10:30 Second-Harmonic Generation for Conformation-Selective Drug Discovery: PPI Case Studies

Joshua Salafsky, PhD, Founder & CSO, Biodesy, Inc.

I will review the state of the art in SHG technology with a number of case studies. In particular, I will discuss the sensitivity of SHG to subtle but biologically important allosteric conformational changes that occur in protein-protein interactions. Various approaches for setting up a protein-protein assay screen will be discussed as well.

11:00 Your Launchpad to New Fragment Space

Eric Jamois, PhD, Head of US Business Operations, Edelris

11:15 Enjoy Lunch on Your Own


1:00 Chairperson’s Remarks

Phillip Schwartz, PhD, Senior Scientist, Structural Biology and Biophysics, Takeda California

1:05 Takeda's Tool Kit of Biophysical Methods

Pedro Serrano, PhD, Principal Scientist, Structural Biology and Biophysics, Takeda SD

1:35 A Systematic Approach for Prosecuting Fragment Hits in the Absence of Structural Information

Bradley Doak, PhD, Research Fellow, Medicinal Chemistry, Monash University

Developing fragment hits into lead-like structures can be difficult, especially when no structural information is available. We aim to standardize the evaluation and development of these fragment hits, with or without structural information, through exploration of vectors around the fragment. Here we present case studies that used chemoinformatic tools for finding purchasable analogues as well as designing standardized libraries of reagents to explore and validate vectors for expansion.

2:05 Measuring Biomolecular Interactions of GPCRs Using a Variety of Biophysical Techniques

Phillip Schwartz, PhD, Senior Scientist, Structural Biology and Biophysics, Takeda California
Drug discovery efforts are undergoing a renaissance in GPCR-related research as orphan receptors become de-masked and our understanding of how to study these difficult targets improves. Identifying preparations amenable to biophysical characterization is a critical step in pursuing GPCR drug development. I will discuss the application of three biophysical techniques (surface palsmon resonance, second harmonic generation and nuclear magnetic resonance) to GPCRs.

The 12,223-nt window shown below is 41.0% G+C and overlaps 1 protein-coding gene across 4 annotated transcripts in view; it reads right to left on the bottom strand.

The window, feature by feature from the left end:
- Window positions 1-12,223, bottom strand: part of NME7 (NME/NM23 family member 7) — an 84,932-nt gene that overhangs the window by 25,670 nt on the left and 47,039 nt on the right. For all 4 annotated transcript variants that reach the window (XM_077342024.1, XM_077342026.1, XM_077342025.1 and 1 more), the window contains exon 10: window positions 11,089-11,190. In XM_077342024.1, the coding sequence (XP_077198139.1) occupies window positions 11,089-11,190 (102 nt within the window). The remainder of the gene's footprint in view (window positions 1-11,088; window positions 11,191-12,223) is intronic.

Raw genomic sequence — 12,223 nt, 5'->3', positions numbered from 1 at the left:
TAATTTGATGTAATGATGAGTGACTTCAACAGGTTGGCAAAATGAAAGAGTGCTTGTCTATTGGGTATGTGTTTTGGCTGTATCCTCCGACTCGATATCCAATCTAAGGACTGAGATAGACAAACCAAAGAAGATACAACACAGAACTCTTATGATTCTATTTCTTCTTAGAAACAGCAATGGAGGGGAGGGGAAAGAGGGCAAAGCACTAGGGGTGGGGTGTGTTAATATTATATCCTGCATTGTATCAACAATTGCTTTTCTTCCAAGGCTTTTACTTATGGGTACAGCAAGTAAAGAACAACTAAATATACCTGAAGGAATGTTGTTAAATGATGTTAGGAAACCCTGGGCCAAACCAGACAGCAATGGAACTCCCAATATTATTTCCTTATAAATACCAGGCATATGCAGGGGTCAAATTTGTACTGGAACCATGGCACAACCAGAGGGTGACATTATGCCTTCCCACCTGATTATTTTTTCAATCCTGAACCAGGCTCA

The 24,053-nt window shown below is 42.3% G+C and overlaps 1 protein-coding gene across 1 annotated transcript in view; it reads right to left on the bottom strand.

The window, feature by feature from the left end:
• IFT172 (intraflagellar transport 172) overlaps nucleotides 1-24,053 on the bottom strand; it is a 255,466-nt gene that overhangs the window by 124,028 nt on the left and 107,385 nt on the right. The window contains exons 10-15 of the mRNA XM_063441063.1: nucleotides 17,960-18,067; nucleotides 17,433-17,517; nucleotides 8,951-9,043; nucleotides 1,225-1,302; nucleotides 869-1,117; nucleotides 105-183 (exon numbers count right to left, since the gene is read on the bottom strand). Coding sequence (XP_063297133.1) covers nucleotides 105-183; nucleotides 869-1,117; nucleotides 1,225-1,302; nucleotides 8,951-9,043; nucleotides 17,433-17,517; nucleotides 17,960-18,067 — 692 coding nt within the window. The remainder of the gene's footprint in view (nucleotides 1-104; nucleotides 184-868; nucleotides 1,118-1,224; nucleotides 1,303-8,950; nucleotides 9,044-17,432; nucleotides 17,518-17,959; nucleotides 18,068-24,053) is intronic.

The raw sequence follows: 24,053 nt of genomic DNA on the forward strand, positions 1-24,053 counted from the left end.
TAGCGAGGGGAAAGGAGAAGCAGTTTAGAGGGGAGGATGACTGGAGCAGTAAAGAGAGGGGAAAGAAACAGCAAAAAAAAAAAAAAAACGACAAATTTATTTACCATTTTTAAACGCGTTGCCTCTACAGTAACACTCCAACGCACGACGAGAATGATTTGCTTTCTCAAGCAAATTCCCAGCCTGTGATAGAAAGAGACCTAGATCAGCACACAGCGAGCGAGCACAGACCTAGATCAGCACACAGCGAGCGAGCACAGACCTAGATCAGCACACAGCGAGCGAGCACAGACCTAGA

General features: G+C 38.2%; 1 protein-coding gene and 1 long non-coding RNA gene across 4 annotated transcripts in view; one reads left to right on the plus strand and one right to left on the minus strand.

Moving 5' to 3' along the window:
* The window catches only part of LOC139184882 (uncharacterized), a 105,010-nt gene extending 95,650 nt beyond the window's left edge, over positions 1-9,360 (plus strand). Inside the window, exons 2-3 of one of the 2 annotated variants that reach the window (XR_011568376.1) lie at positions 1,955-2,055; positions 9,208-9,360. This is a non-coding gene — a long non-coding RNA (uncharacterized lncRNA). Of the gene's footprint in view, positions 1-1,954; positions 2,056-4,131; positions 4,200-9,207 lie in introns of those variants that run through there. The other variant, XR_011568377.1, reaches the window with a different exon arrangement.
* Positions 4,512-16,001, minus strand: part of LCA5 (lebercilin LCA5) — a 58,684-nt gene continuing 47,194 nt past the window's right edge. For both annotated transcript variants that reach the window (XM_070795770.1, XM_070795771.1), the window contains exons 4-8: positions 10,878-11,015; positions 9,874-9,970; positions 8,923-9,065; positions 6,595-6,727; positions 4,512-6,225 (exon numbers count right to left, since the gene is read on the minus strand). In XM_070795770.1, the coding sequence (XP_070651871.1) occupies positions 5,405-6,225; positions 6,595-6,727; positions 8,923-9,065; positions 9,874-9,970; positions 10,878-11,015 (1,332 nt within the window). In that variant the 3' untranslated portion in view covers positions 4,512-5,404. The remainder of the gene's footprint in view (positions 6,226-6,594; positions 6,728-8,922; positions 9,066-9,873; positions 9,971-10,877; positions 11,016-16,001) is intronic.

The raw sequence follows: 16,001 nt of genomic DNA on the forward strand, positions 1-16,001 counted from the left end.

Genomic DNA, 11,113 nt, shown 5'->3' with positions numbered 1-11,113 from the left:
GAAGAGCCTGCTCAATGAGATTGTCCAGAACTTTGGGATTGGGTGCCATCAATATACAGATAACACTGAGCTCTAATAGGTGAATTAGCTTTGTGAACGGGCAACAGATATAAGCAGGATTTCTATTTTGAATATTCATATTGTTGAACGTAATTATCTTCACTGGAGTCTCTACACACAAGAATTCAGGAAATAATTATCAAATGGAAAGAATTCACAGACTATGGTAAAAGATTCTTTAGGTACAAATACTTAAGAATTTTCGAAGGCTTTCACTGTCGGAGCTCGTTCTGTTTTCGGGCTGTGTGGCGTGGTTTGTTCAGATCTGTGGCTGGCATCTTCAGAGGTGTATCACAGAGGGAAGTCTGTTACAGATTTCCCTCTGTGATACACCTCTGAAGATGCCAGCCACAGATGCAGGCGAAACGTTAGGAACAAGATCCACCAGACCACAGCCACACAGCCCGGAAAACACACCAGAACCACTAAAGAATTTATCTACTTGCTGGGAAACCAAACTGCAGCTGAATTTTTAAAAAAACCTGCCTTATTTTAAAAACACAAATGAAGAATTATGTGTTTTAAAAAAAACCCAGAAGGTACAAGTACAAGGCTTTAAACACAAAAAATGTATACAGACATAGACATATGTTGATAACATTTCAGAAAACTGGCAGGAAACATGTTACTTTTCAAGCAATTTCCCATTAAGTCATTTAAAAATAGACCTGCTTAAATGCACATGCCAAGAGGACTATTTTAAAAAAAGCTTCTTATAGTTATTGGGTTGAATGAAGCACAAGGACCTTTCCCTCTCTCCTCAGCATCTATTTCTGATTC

2:35 Networking and Discussion Session
Moderator: Roderick E. Hubbard, PhD, Professor, University of York and Director, Vernalis

3:05 Refreshment Break


3:35 Coupling Biophysical Approaches with Molecular Simulations to Optimize Compounds for Challenging Disease Targets

Woody_ShermanWoody Sherman, PhD, CSO, Silicon Therapeutics

We describe our drug discovery projects that combine experimental and simulation methods to develop novel medicines for diseases with targets that are currently considered challenging. Our INSITE computational platform accurately treats the underlying physics of molecular recognition (i.e. protein dynamics, water thermodynamics, and quantum mechanical effects) and integrates with experimental techniques such as X-ray crystallography, NMR, ITC, and second harmonic generation.

4:05 Liquid Chromatography- Mass Spectrometry (LC-MS)-Based Metabolomics in Pharmacological Lead Generation: From a Single Metabolic Node to Network Analysis

Gang_XingGang Xing, PhD, Principal Scientist, Internal Medicine Research Unit, Pfizer Worldwide Research & Development, Pfizer, Inc.

The study of metabolic disease is complicated by sophisticated pathway networks contributing both catabolically and anabolically to a single molecular entity. LC-MS offers the ability to detect and quantify biomarkers with both specificity at single nodes and comprehensive coverage of large, chemically diverse networks, empowering not only SAR-based lead compound generation but also unknown pathway explorations. Case studies on both topics will be presented.

4:35 End of Conference